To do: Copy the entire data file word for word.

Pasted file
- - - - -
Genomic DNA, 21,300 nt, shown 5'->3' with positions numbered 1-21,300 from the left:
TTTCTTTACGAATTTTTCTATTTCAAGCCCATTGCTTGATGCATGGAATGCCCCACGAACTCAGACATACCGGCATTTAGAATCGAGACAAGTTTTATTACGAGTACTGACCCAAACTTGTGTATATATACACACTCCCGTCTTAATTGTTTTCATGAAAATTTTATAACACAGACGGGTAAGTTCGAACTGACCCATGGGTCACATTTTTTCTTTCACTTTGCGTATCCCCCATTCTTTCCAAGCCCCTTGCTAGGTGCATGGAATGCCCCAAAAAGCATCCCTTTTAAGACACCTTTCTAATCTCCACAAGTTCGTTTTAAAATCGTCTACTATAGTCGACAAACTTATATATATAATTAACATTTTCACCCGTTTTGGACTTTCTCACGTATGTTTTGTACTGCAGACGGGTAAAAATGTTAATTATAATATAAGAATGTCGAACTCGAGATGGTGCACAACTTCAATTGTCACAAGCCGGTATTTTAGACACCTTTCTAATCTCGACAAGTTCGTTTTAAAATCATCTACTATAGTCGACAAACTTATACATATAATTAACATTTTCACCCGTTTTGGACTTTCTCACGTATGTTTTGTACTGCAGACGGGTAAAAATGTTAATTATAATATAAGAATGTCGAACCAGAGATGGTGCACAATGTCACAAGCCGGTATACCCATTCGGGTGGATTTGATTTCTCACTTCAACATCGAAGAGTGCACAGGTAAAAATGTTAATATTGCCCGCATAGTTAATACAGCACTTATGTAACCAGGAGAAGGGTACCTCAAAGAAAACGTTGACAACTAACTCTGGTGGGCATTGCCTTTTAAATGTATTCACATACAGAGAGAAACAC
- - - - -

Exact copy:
Genomic DNA, 21,300 nt, shown 5'->3' with positions numbered 1-21,300 from the left:
TTTCTTTACGAATTTTTCTATTTCAAGCCCATTGCTTGATGCATGGAATGCCCCACGAACTCAGACATACCGGCATTTAGAATCGAGACAAGTTTTATTACGAGTACTGACCCAAACTTGTGTATATATACACACTCCCGTCTTAATTGTTTTCATGAAAATTTTATAACACAGACGGGTAAGTTCGAACTGACCCATGGGTCACATTTTTTCTTTCACTTTGCGTATCCCCCATTCTTTCCAAGCCCCTTGCTAGGTGCATGGAATGCCCCAAAAAGCATCCCTTTTAAGACACCTTTCTAATCTCCACAAGTTCGTTTTAAAATCGTCTACTATAGTCGACAAACTTATATATATAATTAACATTTTCACCCGTTTTGGACTTTCTCACGTATGTTTTGTACTGCAGACGGGTAAAAATGTTAATTATAATATAAGAATGTCGAACTCGAGATGGTGCACAACTTCAATTGTCACAAGCCGGTATTTTAGACACCTTTCTAATCTCGACAAGTTCGTTTTAAAATCATCTACTATAGTCGACAAACTTATACATATAATTAACATTTTCACCCGTTTTGGACTTTCTCACGTATGTTTTGTACTGCAGACGGGTAAAAATGTTAATTATAATATAAGAATGTCGAACCAGAGATGGTGCACAATGTCACAAGCCGGTATACCCATTCGGGTGGATTTGATTTCTCACTTCAACATCGAAGAGTGCACAGGTAAAAATGTTAATATTGCCCGCATAGTTAATACAGCACTTATGTAACCAGGAGAAGGGTACCTCAAAGAAAACGTTGACAACTAACTCTGGTGGGCATTGCCTTTTAAATGTATTCACATACAGAGAGAAACAC